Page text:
15 Comments

Summary:

A Facebook initiative to give internet access to people in underdeveloped countries, and a proposal to teach a homeless man to program — two examples of a kind of tone-deaf mindset about how to fix the world’s problems.

This might go without saying, but I’m probably one of the biggest boosters of technology there is, especially when it comes to the benefits of internet access and the startup ecosystem that has grown up around it: it’s what I write about, I use the internet and mobile technology all day, and I think internet access should probably be a human right. But even I know that there are some problems in the world — and some fairly significant ones — that can’t be solved by simply giving people internet access and teaching them how to code.

Unfortunately, Facebook founder Mark Zuckerberg and some tech entrepreneurs either don’t know this or are deliberately choosing to ignore it. And by doing so, they are only reinforcing the image of Silicon Valley and the technology-startup scene as a bubble of unrealistic expectations, if not outright blinkered ignorance about the world around it.

Zuckerberg’s new venture, known as Internet.org, is a joint project aimed at bringing easy and/or cheap internet access to those who don’t have it — primarily in non-Western countries — and arrived wrapped in a motivational and humanitarian-themed video that was largely based on some sections of a speech by John F. Kennedy (sections that were chosen rather selectively, as Alexis Madrigal notes in a post at The Atlantic). In this vision, internet access pretty much solves everything, and makes people’s lives immeasurably awesome:

Homelessness is not a “glitch”

The other exhibit in my Silicon Valley bubble-mentality case comes from entrepreneur Patrick McConlogue, who wrote a spectacularly thoughtless post for Medium — not the first one from a young entrepreneur, I should note — about how he believes that homeless people would be a lot better off if they learned how to program (McConlogue is a New Yorker, but I think his viewpoint is an Eastern extension of a common Silicon Valley mindset). He says he plans to conduct an experiment in which he offers a specific homeless man $100 or three books on JavaScript to see which he will take:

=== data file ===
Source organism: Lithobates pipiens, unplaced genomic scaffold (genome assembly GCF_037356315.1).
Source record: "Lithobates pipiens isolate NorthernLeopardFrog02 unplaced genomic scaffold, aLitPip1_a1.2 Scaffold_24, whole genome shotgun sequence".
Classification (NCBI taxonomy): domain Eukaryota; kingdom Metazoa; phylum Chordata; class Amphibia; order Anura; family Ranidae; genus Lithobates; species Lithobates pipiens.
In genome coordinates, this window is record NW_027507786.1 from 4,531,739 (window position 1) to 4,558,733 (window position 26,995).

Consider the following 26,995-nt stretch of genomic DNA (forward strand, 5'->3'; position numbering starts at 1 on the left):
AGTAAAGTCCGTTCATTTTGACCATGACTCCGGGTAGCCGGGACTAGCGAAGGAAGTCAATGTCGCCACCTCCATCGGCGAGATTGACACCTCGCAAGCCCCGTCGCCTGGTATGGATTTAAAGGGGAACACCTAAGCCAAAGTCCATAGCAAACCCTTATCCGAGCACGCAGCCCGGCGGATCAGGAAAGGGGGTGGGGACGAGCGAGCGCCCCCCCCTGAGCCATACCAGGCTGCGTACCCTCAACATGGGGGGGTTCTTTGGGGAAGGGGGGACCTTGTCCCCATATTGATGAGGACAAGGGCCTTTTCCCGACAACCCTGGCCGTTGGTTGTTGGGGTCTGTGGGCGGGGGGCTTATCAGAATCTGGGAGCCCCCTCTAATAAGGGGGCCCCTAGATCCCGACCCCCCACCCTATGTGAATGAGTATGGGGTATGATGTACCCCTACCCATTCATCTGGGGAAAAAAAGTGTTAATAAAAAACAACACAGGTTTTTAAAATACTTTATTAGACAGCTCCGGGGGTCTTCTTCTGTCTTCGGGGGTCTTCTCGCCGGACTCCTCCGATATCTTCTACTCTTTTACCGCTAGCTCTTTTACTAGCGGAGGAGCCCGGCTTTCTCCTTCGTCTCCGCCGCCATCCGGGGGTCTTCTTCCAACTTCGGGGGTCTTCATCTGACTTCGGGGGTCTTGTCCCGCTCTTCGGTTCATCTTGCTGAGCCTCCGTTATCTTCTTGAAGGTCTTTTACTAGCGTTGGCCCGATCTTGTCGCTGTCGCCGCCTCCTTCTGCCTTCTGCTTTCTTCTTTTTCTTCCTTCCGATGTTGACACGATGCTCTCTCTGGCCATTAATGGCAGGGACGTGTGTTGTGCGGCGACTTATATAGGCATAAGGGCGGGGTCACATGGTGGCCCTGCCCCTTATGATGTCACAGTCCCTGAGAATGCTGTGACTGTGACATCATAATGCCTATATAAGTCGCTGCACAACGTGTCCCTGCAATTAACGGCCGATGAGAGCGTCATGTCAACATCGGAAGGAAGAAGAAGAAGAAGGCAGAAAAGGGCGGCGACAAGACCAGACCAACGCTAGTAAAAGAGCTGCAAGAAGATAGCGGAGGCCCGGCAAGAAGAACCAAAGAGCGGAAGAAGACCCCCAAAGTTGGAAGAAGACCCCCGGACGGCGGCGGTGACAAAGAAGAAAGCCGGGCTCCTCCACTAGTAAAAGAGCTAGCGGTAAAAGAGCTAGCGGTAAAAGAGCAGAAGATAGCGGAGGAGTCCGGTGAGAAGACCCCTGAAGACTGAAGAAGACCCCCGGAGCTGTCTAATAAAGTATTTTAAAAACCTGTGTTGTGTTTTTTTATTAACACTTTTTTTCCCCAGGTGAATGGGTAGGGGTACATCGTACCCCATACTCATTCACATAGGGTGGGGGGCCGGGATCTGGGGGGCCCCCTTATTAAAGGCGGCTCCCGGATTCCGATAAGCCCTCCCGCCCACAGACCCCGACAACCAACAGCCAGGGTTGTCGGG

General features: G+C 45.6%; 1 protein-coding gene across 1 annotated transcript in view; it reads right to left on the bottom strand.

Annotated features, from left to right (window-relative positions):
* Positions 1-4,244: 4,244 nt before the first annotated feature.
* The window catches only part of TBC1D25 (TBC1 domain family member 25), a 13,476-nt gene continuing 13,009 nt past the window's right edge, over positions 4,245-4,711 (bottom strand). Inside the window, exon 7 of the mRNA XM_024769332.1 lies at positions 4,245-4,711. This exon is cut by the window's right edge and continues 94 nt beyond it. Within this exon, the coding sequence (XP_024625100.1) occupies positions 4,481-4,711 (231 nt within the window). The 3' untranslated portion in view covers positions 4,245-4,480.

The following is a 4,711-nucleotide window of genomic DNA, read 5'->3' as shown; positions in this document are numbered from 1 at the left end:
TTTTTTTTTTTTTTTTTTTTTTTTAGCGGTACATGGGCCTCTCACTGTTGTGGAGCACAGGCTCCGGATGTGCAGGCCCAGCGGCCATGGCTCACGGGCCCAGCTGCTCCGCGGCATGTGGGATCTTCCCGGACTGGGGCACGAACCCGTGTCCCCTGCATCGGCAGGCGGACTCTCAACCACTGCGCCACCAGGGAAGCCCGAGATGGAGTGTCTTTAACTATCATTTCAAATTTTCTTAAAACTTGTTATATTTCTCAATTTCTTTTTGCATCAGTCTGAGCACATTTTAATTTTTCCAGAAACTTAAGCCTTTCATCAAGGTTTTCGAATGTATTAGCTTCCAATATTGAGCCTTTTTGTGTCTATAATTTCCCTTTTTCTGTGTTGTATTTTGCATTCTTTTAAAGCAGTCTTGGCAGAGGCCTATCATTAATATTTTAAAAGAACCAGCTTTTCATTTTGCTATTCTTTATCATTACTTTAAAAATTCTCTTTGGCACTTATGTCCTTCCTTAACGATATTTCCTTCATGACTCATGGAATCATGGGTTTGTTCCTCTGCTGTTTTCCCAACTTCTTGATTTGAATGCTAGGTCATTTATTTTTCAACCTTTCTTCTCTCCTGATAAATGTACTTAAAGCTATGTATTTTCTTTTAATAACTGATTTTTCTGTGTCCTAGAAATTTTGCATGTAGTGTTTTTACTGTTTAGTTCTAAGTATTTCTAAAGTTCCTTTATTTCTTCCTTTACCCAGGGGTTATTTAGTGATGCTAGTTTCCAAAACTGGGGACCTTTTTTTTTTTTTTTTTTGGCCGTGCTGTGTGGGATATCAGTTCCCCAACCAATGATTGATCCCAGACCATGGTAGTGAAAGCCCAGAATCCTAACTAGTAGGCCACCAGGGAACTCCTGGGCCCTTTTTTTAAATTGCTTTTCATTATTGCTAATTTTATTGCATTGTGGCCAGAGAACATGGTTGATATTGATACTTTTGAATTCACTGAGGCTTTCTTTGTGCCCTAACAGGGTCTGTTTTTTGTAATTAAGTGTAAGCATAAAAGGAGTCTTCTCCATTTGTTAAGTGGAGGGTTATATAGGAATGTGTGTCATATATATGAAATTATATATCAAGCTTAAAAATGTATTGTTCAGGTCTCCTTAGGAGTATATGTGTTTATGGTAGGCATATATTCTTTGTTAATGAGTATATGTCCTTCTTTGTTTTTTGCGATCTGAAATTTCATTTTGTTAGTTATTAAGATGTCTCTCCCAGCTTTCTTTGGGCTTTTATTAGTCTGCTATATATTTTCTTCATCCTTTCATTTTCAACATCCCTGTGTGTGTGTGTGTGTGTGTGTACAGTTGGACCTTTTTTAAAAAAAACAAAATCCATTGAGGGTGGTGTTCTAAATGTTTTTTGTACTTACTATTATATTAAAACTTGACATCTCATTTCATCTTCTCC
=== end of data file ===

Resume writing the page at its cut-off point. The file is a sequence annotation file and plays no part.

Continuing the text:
“I like to think I can see the few times when [a homeless person is] a wayward puzzle piece. It’s that feeling you get when you know the waiter, the cashier, the janitor is in the wrong place—they are smart, brilliant even. This is my attempt to fix one of those lost pieces.”

In an interview with the Huffington Post, the writer — a 23-year-old founder of Echo Republic — says that as a software engineer, “I see a glitch and I want to fix the glitch.” If I didn’t know better, I would think that McConlogue had been invented by author and internet gadfly Evgeny Morozov, who has become known for criticizing the technology-based mindset he calls “solutionism,” which sees the internet and gadgets as the answer to virtually any societal problem. McConlogue is like the poster child for this viewpoint.

In fact, the “technology will fix you” mentality in the piece was so overwhelming that at least some people in my Twitter stream thought it was a joke — a satire of Silicon Valley’s startup mentality and the focus on programming as the cure for every ill. Within a matter of hours, Harvard law student Sarah Jeong had created a Medium post that consisted of entries from a fictional advice column, where the answer to every personal problem is to learn how to code.

A certain tone-deaf eagerness

Jessica Roy at Betabeat told McConlogue that “the homeless are not bit players in your imaginary entrepreneurial novella,” and Ezra Klein at the Washington Post said the most objectionable part of the essay was the writer’s attempt to “absorb this homeless man — a real person, with an actual history that McConlogue can’t really intuit by looking into his eyes — into his precanned, triumphant programmer narrative.” Kevin Roose at New York magazine said “Check back soon for McConlogue’s next post: ‘How Ruby on Rails Fixes Racism.’”